As California drought retreats, threat of spring flooding rises

Hayley Smith, Los Angeles Times on

Published in Weather News

LOS ANGELES — Though California may be ending its winter with quenched reservoirs and near record snowpack, meteorologists are warning that the state will face increased flooding risk in the coming months as Sierra Nevada snowmelt fills rivers and streams.

On Thursday, the National Oceanic and Atmospheric Administration’s spring flood outlook reported that drought conditions will continue to improve in much of the state, but the potential for flooding will worsen in the face of heavy snowpack and elevated soil moisture.

“Approximately 44% of the U.S. is at risk for flooding this spring,” said Ed Clark, director of NOAA’s National Water Center. “California’s historic snowpack, coupled with spring rain, is heightening the potential for spring floods.”

The severity of that flooding remains to be seen, however, and depends on a variety of weather factors, experts say.

“It’s going to happen, and the question is whether it happens quickly versus slowly,” UCLA climate scientist Daniel Swain said. “Is it gradual snowmelt — in which case the flood concerns would be mostly minor — or is it more rapid … in which case we could be talking about something in the major flood territory.”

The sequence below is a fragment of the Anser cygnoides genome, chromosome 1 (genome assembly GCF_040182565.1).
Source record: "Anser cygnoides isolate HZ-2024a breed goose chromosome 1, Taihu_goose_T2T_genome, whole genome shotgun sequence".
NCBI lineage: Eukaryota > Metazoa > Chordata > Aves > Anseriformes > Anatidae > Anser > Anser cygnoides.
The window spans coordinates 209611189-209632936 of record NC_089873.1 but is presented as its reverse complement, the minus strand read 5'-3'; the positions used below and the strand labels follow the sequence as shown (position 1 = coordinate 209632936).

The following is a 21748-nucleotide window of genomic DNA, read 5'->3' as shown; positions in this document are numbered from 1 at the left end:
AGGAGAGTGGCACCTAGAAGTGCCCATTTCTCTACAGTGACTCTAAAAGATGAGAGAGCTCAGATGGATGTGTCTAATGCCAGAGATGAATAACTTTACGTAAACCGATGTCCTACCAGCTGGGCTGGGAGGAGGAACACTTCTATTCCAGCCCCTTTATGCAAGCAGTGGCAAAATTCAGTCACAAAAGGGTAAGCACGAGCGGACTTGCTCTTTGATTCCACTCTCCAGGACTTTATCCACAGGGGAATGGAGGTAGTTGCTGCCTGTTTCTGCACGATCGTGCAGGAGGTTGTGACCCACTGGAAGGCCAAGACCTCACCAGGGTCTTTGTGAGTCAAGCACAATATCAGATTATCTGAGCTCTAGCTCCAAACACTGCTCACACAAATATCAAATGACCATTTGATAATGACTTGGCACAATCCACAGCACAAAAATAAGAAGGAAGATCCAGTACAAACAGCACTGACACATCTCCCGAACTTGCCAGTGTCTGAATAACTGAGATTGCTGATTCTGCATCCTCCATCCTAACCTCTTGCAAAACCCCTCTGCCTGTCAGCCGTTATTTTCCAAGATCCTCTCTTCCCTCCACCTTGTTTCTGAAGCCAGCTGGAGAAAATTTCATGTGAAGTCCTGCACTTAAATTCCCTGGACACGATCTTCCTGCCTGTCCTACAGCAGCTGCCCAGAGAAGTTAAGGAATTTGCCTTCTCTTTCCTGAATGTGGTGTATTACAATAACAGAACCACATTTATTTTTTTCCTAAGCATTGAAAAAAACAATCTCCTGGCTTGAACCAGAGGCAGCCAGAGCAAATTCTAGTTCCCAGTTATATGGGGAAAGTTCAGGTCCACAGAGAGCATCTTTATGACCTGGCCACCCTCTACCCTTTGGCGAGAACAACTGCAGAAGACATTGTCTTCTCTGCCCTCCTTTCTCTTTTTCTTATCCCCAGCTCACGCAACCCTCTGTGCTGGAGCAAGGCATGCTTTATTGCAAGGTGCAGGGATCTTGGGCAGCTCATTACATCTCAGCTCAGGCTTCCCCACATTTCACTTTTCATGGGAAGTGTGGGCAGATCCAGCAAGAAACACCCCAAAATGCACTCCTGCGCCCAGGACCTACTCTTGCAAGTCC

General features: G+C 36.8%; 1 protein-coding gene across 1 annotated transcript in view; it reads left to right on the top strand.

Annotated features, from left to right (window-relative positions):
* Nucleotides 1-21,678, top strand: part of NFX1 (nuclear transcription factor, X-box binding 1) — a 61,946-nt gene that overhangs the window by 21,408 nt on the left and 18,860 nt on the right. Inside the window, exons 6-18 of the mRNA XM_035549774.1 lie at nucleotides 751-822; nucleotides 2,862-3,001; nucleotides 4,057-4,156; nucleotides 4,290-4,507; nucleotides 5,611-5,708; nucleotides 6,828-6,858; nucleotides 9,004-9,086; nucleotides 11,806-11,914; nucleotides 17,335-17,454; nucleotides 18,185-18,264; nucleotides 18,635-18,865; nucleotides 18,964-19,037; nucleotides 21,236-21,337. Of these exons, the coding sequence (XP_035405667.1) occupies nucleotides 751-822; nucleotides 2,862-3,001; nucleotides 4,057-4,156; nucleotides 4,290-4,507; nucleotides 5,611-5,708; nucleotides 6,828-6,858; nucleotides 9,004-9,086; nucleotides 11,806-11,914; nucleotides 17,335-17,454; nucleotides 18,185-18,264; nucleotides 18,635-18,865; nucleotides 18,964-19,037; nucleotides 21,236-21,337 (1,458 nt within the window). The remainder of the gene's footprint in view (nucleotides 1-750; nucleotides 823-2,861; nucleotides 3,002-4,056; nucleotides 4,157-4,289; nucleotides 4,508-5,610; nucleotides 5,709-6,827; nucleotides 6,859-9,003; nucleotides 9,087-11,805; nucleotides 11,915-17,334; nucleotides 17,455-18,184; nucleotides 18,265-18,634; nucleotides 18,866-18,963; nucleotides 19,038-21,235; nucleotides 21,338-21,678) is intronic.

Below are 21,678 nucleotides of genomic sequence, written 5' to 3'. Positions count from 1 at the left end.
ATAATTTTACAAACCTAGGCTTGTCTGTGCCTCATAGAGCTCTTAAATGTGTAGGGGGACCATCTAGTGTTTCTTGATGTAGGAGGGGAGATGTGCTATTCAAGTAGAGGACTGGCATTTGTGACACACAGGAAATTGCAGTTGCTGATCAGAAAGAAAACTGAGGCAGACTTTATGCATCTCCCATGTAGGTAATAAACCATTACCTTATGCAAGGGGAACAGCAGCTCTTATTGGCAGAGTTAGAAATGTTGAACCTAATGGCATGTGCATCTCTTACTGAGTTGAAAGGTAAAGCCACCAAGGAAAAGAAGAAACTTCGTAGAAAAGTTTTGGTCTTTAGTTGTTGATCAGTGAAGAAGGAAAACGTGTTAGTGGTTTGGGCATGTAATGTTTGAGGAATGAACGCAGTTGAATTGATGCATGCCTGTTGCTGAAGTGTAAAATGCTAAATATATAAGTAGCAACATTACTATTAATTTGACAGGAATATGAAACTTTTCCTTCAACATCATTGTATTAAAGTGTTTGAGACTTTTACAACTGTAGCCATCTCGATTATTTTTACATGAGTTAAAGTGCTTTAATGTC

Potential triggers for rapid snowmelt could be an early season heat wave or another series of warm storms, Swain said, both of which could lead to “significant snowmelt flooding, particularly in the San Joaquin Valley and on some of the Sierra east-slope watersheds that drain in the Great Basin and into Nevada.”


The NOAA report forecast moderate flooding in the Central Valley and Sierra, and minor flooding in nearly all of Northern California and along the coast.

For a state that has endued three years of drought, only to be hammered by 11 atmospheric rivers since the start of the year, the prospect of clear sky flooding comes as a mixed blessing as some of that water is bound to soak into badly depleted aquifers.

But for communities that have suffered deaths and displacement as a result of being inundated, the forecast is alarming. Such communities include Pajaro, in Monterey County, which was flooded after a levee breached late Friday night.

The flooding displaced hundreds of people in the primarily migrant town, with no clear timeline for returning. It also raised significant concerns about crop yields in the heavily agricultural region this year.


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